Although a seasonal rom-com with plenty of extra drama, Boxing Day, as the name suggests, is also a film about that time during the holidays when the focus isn't necessarily on the gifts and messages of love and peace. Boxing day is when people enjoy leftovers, and it's when the warm glow of Christmas Day starts to turn into a roaring fire, one that can either keep you energised and glowing or can have you raring to restart that long-running feud with your cousin that used to steal all of your best Matchbox cars and Action Man figures.
Aml Ameen is Melvin, a young British man who is about to reluctantly head home for the holidays to visit his family. He'll have to make an appearance, despite the fact that his main reason for heading back to the UK is to help promote his new book. Melvin's family will all be meeting his partner, Lisa (Aja Naomi King). More importantly, Lisa will be meeting them. There are the usual ups and downs you get with any family unit, but things are complicated when Lisa finds out that Melvin's sister, Aretha (Tamara Lawrance), is an assistant to a talented British singer, Georgia (Leigh-Anne Pinnock). Oh, and Georgia used to be in a serious relationship with Melvin.
As well as starring in this, Aml Ameen both wrote (with Bruce Purnell) and directed the movie, basing a lot of the general atmosphere and the family interactions on his own experiences. I was initially worried, my default position when I realise that a star has given himself a role in something they have also written and directed, but there was no need. Ameen proves himself very much up to every task he assigns himself, and he steps back often enough to allow some light to shine on his very talented cast.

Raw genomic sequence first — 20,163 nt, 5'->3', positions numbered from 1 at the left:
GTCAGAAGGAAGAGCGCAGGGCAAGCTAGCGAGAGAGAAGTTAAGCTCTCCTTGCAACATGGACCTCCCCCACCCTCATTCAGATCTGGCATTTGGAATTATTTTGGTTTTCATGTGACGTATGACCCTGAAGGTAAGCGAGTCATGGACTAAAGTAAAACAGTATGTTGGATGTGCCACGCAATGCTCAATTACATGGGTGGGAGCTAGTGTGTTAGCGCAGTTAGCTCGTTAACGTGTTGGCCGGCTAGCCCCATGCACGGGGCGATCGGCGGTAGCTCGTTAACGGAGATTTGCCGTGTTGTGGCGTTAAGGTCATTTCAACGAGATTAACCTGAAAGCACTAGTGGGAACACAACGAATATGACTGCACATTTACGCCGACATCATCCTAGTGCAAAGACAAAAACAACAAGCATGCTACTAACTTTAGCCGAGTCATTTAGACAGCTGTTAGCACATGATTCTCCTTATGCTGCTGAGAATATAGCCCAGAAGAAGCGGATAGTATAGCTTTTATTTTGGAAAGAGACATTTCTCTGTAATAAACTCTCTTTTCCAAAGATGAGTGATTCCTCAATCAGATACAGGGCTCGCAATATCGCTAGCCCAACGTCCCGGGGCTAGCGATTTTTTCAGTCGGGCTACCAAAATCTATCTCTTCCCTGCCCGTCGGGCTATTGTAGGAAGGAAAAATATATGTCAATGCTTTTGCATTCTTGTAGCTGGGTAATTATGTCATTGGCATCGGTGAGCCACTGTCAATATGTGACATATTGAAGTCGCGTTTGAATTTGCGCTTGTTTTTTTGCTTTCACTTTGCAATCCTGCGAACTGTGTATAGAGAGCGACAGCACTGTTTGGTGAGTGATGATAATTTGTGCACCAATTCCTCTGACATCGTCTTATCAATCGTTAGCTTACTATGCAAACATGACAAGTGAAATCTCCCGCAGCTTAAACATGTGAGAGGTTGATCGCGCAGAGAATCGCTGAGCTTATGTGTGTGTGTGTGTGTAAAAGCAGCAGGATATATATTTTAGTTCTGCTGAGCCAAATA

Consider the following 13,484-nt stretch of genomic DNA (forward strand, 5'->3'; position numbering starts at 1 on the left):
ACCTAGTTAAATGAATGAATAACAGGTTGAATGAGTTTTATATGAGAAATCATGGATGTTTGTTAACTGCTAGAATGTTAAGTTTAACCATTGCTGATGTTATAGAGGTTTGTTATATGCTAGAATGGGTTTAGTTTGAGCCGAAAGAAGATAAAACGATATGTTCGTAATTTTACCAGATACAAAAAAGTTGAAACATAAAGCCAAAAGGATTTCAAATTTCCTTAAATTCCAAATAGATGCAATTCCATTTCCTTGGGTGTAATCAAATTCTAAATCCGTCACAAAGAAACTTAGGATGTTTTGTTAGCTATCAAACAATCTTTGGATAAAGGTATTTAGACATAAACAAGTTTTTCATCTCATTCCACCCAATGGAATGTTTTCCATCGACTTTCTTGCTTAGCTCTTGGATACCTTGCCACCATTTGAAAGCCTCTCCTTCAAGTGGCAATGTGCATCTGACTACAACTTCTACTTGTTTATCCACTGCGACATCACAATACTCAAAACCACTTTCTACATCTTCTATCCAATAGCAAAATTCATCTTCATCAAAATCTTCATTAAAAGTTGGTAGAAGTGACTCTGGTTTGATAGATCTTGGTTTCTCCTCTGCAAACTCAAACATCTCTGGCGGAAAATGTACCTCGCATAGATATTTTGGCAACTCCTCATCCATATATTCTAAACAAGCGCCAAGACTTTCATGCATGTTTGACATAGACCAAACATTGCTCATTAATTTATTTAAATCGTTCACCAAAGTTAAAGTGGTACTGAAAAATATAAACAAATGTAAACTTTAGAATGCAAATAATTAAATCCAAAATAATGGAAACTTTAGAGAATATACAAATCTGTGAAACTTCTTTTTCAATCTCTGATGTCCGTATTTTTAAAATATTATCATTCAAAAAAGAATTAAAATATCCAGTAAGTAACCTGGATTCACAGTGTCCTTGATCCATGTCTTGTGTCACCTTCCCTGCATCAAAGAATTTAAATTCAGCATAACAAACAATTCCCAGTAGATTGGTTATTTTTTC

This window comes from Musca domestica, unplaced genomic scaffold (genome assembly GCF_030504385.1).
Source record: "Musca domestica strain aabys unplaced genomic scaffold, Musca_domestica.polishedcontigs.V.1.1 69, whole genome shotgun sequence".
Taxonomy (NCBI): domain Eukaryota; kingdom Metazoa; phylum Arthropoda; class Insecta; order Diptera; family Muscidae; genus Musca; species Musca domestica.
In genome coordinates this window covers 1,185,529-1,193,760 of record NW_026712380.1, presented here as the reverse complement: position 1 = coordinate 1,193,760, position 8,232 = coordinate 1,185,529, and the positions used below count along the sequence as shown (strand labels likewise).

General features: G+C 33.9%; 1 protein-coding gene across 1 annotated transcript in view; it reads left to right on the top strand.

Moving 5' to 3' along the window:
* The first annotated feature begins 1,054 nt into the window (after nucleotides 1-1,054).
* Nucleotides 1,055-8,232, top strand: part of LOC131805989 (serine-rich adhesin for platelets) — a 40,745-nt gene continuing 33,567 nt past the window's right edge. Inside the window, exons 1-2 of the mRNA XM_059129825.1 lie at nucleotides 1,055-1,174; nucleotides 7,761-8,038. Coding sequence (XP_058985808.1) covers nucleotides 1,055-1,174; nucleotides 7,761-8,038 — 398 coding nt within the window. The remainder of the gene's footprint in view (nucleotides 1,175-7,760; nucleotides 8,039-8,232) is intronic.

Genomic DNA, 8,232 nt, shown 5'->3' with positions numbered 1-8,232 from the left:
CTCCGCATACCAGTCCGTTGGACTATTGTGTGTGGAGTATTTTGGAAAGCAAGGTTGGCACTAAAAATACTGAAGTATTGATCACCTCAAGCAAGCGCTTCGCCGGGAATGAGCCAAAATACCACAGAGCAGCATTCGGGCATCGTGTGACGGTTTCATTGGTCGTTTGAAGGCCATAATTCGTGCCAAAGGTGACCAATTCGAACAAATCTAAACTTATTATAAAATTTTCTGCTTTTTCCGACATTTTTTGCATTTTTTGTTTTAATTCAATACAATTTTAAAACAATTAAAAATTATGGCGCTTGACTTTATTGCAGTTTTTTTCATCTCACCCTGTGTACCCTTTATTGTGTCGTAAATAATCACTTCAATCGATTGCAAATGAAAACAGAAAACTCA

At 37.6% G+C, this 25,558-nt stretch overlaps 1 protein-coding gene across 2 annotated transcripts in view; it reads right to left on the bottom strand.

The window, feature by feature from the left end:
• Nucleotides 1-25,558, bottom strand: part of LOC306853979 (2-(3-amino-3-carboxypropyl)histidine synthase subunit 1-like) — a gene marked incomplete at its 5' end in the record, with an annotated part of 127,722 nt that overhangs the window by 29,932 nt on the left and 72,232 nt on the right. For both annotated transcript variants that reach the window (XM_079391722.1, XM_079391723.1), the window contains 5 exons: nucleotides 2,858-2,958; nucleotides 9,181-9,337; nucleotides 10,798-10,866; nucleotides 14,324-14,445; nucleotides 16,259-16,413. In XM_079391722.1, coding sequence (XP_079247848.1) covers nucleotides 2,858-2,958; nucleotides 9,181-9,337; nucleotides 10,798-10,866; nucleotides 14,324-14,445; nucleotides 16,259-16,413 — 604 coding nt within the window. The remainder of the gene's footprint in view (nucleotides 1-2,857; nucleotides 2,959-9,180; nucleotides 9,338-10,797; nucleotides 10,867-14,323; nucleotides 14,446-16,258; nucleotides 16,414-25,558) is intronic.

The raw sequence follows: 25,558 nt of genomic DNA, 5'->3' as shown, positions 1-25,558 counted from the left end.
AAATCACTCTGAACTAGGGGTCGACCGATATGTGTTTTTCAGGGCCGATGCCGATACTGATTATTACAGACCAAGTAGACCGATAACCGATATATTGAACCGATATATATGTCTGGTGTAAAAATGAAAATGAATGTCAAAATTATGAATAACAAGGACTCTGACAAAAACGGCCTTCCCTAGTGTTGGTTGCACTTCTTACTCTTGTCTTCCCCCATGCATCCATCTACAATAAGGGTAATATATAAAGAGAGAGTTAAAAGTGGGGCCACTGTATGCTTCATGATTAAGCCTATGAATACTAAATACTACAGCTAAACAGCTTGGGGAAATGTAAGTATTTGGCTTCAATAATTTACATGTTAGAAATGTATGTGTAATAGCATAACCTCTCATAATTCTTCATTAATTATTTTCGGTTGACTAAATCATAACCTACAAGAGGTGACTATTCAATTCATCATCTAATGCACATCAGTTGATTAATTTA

King is very easy to root for throughout, put in an awkward situation from very early on and coming out swinging to prove that she's no passing distraction, and Pinnock (making a smooth transition from singing with Little Mix to portraying a singer here) does well opposite her. The two women both have strong attachments to Ameen's character, but you can also easily believe that both may open their eyes to other possibilities at any point, leaving Melvin alone and full of regret. Lawrance is great fun, Sheyi Cole is hilarious as the love-struck Josh (pursuing a young woman who used to date his cousin, played by Samson Kayo, much to the cousin's displeasure), and there are lovely moments for Marianne Jean-Baptiste, Stephen Dillane, Robbie Gee, and everyone else involved in some of the scenes that depict the cosy chaos of a large family gathering.
As well as the mix of expected tropes and melodrama, Boxing Day has a wonderful soundtrack selection, one or two moments of sweetness that play out well, without somehow feeling too schmaltzy, and a great look at the holiday season through a different filter. Populated by a cast that is almost entirely black, this is a film depicting a specific experience within a Caribbean-British household, but it's in being so specific, and drawing on such personal memories, that Ameen manages to hit the bullseye for viewers who will soon see that, while exact customs and scenarios will differ, we're all in the same boat when it comes to balancing the love and support along with the emotional turbulence and insanity that is all part of being part of any family.
A bit cheesy, quite predictable, maybe slightly overlong, Boxing Day is nevertheless a great directorial debut from Ameen. Don't expect perfection and you should enjoy it as much as I did. Which is also a good motto for the entire holiday season.
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